Mark Strauss has a great article over at io9 about 10 geekly debates that had to be settled in federal court. It also includes one of my favorite (if wrongly decided) RPG-related cases, Singer v. Raemisch, which establishes that prisoners lack First Amendment rights to play Dungeons & Dragons because D&D players represent a security risk. You D&D players out there are apparently a security risk. You see, "if left unchecked, D & D could lead to gang behavior among inmates and undermine prison security in the future." (593 F.3d 529 (7th 2010))
"[T]he prison officials provided the court with a plausible explanation for the D & D policy, that the game's structure (especially its control by the Dungeon Master) mimicked that of gangs,...a rigid hierarchical leadership structure." (Id. at 536-37) This statement clearly demonstrates that the 7th Circuit fundamentally does not understand the dynamics between players and GMs. Most players I know would be far more likely to join a gang directed against the GM than they would to join one against the prison as a whole. Admittedly, I'm not on frequent speaking terms with a lot of federal prisoners though.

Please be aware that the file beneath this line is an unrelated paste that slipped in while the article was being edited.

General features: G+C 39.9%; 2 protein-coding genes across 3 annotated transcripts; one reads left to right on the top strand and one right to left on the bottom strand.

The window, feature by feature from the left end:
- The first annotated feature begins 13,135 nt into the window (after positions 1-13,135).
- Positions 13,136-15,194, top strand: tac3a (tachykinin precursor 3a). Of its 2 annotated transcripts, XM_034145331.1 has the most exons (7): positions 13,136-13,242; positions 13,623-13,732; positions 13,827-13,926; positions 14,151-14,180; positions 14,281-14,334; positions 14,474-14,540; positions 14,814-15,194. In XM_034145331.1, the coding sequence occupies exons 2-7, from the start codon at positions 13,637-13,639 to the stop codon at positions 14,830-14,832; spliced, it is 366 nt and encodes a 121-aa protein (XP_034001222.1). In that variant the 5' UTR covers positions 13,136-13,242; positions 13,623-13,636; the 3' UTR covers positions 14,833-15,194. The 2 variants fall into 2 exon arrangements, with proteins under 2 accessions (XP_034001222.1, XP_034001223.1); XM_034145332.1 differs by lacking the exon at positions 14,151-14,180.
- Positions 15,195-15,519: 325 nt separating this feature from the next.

Perhaps the most important part of the case from my point of view occurs in the first paragraph of the Background section. The court tells us, "His enthusiasm for D & D is such that he has handwritten a ninety-six page manuscript outlining the specific details of a "campaign setting" he developed for use in D & D gameplay." (Id. at 532) That's right. There is a campaign setting out there designed by a federal prison inmate.
Best of all, that 96-page campaign setting was also entered into the docket for the District Court level trial that was being appealed to the 7th Circuit. That case was Singer v. Frank, 2007 WL 2220209 (E.D. Wis. 2007). So, not only was this setting created, but it's also in the docket for the case. I haven't been able to pull the electronic filing yet, but you can bet I will!